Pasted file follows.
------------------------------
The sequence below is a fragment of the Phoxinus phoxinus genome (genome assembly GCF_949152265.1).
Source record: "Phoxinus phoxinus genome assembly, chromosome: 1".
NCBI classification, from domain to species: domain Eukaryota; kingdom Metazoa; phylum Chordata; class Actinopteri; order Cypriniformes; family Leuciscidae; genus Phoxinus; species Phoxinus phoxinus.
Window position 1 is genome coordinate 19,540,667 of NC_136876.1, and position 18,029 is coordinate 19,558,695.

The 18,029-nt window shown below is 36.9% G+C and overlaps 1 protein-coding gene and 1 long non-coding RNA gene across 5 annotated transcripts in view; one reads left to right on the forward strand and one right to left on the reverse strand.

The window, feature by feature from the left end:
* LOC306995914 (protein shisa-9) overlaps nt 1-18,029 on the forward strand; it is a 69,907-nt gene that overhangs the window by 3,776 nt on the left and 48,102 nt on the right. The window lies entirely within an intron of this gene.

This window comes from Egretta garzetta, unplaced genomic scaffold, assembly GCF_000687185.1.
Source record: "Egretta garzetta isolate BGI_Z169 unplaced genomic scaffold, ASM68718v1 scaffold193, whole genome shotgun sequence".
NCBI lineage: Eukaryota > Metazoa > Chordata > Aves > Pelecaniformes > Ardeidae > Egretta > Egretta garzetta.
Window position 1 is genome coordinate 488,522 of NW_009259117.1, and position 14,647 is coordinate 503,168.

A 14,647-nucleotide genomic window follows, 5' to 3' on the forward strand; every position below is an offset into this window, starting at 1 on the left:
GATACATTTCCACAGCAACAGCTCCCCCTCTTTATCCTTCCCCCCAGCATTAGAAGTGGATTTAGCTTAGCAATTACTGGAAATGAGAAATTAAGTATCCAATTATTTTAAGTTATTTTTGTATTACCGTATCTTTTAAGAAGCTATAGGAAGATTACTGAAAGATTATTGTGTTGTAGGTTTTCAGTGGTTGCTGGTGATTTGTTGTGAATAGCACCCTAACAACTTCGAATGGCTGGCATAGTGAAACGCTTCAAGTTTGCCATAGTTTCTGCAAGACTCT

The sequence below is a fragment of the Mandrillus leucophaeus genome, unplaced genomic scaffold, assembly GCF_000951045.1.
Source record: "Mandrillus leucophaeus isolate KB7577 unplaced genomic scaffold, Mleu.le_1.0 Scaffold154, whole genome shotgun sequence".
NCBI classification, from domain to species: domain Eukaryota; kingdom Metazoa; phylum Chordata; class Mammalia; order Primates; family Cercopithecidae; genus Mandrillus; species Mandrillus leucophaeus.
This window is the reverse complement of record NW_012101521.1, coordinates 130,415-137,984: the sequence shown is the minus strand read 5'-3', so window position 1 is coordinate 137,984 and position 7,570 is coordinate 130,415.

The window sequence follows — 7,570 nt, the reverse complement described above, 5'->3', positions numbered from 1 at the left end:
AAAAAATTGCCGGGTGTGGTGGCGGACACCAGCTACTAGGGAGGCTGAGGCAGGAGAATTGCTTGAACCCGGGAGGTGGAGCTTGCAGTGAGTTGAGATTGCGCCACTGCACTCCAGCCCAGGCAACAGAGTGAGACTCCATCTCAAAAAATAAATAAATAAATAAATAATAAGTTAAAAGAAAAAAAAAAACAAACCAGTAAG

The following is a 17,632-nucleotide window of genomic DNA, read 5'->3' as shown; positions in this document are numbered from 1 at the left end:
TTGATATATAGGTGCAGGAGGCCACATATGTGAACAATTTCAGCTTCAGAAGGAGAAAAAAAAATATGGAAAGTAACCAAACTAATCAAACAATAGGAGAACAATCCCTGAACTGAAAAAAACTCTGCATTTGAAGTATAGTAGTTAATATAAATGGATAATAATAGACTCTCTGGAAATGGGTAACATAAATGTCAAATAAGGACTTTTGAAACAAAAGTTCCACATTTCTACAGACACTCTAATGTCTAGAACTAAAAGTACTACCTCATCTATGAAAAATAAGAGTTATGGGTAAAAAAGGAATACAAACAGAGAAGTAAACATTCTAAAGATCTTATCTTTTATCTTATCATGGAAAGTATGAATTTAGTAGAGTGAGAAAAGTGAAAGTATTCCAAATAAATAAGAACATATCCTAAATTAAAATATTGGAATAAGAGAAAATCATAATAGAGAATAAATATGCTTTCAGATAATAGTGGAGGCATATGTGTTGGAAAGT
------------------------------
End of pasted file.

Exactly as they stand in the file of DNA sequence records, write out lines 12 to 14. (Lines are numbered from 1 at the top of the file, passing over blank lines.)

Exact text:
A 14,647-nucleotide genomic window follows, 5' to 3' on the forward strand; every position below is an offset into this window, starting at 1 on the left:
GATACATTTCCACAGCAACAGCTCCCCCTCTTTATCCTTCCCCCCAGCATTAGAAGTGGATTTAGCTTAGCAATTACTGGAAATGAGAAATTAAGTATCCAATTATTTTAAGTTATTTTTGTATTACCGTATCTTTTAAGAAGCTATAGGAAGATTACTGAAAGATTATTGTGTTGTAGGTTTTCAGTGGTTGCTGGTGATTTGTTGTGAATAGCACCCTAACAACTTCGAATGGCTGGCATAGTGAAACGCTTCAAGTTTGCCATAGTTTCTGCAAGACTCT

The sequence below is a fragment of the Mandrillus leucophaeus genome, unplaced genomic scaffold, assembly GCF_000951045.1.